As convenient as it is to drive pages with cgi scripts, I had to partially give up on that because this shared web server just couldn't handle all the forks. That's not the fault of the hosting company; it's just that I've been getting too much traffic now and then. So today I began converting some pages to static pages - no dynamic content except for the ads.
Of course I didn't do this manually - I wrote Perl scripts to handle the work. However, I did it partially manually because I wanted to take this opportunity to update meta tags where needed. The scripts I wrote would show me the current tags and give me the choice of editing them or just doing the conversion. I spent a few hours on this and converted 77 files to static pages.
Just 77 out of more than 13,000? How's that going to help? It will help more than you might think: those 77 pages accounted for more than half of all traffic here last month. Just converting those will cut the number of cgi-bin forks in half. I can actually see that instantly in "w" - I haven't seen such low load averages in years!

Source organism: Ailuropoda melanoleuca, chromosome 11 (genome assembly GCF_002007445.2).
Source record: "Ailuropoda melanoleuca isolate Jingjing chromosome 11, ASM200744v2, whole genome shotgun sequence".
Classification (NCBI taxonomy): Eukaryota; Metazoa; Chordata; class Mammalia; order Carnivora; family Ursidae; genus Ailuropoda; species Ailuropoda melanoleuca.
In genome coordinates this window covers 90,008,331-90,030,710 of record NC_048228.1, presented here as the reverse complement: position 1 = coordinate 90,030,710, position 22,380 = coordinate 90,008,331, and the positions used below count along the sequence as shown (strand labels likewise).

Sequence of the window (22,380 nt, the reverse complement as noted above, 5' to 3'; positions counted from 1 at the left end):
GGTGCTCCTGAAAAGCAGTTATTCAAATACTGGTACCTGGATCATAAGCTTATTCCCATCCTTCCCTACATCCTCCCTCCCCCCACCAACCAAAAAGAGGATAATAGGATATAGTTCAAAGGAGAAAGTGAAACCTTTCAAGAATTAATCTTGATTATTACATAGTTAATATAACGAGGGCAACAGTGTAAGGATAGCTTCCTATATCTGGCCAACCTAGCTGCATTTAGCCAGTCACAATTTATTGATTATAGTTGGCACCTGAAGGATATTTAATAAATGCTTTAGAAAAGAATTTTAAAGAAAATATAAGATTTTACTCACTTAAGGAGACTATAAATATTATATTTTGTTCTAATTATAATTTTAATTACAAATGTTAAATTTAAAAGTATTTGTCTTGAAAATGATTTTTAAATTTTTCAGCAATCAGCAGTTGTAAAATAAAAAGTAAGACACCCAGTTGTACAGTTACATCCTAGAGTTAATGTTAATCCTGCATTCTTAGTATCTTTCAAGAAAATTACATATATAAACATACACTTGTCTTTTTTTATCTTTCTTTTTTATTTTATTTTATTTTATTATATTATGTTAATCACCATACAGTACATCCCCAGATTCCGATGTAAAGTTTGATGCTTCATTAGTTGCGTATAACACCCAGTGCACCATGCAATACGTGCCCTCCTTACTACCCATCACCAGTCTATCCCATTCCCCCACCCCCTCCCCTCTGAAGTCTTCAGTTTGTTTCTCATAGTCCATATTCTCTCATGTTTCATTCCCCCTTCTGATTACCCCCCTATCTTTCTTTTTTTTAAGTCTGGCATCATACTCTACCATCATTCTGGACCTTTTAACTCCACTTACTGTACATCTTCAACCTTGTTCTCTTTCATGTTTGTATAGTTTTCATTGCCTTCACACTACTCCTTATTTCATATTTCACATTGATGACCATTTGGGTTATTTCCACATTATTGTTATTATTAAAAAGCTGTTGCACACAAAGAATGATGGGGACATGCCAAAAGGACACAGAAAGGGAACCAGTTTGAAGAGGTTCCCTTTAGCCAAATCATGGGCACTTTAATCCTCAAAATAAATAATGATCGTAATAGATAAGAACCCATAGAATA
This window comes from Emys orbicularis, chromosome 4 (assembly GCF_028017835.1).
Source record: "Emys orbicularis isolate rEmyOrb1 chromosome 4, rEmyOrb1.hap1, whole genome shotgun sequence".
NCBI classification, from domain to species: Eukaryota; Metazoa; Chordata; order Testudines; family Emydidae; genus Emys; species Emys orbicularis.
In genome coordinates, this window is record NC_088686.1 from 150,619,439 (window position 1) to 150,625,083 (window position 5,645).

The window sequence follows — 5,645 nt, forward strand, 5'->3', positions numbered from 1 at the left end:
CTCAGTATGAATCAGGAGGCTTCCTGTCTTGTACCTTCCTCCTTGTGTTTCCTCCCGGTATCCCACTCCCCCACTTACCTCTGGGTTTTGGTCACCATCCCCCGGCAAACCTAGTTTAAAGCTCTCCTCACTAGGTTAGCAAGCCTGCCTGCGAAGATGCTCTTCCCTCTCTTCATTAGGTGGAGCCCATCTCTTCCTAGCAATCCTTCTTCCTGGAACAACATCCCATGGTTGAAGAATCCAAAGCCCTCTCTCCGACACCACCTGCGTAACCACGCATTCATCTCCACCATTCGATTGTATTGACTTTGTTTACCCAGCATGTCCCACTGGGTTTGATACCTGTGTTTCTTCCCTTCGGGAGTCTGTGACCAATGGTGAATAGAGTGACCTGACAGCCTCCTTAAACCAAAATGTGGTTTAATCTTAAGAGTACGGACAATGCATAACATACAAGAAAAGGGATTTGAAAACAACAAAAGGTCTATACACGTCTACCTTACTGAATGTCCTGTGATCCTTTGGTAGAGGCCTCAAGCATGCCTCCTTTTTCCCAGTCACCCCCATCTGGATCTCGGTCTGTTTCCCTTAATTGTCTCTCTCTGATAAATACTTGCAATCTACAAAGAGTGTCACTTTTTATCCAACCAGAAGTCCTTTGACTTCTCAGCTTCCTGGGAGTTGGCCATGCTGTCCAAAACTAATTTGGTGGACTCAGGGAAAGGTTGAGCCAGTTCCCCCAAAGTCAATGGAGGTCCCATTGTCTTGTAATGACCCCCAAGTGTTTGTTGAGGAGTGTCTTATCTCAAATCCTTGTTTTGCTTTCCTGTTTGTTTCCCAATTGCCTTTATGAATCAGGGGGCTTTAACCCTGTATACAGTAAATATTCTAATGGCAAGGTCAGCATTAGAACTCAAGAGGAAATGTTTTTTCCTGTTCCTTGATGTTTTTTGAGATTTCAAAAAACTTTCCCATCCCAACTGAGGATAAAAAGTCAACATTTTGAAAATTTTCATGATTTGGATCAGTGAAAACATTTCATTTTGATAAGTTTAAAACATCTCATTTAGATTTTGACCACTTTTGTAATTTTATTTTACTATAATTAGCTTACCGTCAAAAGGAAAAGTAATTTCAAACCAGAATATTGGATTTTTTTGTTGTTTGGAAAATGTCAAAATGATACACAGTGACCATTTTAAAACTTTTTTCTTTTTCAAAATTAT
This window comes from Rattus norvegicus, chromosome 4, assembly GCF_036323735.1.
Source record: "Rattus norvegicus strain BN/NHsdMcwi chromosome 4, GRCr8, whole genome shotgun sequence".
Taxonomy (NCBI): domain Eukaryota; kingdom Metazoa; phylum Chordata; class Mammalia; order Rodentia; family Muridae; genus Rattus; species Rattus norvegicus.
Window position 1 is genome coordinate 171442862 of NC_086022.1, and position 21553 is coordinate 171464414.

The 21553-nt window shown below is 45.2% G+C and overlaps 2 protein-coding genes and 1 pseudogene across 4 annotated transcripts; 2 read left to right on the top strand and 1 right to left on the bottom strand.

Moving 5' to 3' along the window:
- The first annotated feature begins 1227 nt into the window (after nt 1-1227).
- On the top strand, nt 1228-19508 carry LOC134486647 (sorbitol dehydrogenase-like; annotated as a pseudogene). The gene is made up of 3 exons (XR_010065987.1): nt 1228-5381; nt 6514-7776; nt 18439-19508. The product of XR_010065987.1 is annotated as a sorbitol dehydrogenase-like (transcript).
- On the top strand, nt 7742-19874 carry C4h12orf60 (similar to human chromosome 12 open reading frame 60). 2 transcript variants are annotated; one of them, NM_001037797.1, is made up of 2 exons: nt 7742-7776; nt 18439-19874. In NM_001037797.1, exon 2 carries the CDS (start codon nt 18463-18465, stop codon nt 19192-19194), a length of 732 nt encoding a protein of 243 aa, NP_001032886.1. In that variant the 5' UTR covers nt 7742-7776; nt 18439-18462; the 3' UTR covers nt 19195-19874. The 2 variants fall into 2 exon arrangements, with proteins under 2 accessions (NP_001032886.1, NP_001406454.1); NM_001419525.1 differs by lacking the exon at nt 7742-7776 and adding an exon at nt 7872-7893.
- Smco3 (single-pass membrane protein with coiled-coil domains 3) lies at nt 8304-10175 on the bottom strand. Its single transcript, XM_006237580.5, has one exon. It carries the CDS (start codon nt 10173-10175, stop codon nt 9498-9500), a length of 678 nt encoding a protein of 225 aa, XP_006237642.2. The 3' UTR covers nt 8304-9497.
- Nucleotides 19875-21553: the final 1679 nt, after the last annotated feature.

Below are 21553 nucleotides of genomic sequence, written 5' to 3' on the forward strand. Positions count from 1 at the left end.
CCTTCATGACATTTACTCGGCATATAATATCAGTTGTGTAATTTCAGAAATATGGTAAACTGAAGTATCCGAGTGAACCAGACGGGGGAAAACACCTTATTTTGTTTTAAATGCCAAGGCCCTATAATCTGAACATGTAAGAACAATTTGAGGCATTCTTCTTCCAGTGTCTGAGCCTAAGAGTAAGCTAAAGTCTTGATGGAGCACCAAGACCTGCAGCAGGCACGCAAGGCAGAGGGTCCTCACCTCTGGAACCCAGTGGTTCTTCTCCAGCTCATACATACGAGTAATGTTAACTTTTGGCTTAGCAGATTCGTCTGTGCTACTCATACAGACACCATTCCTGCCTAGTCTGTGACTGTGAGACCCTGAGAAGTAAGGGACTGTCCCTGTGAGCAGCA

This conversion does mean that I had to give up on the fly counting of page views.. that's not so important. I like to know that information, but it's not critical. I can live without it. Other than that, everything should look pretty much the same and will load faster when we're getting pounded on a little. That's worth the effort. I'll slowly convert other pages as I have some other reason to edit them.. I'll probably never get to 100% static but I don't need to right now anyway.
So this gives me some breathing room - we can grow a little bit more before I have to move off shared hosting.
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More Articles by Anthony Lawrence © 2012-08-04 Anthony Lawrence
[This] reminds me of a quotation from somebody that, whenever he tried to explain the logical structure of a programming language to a programmer, it was like a cat trying to explain to a fish what it feels like to be wet. (Saul Gorn)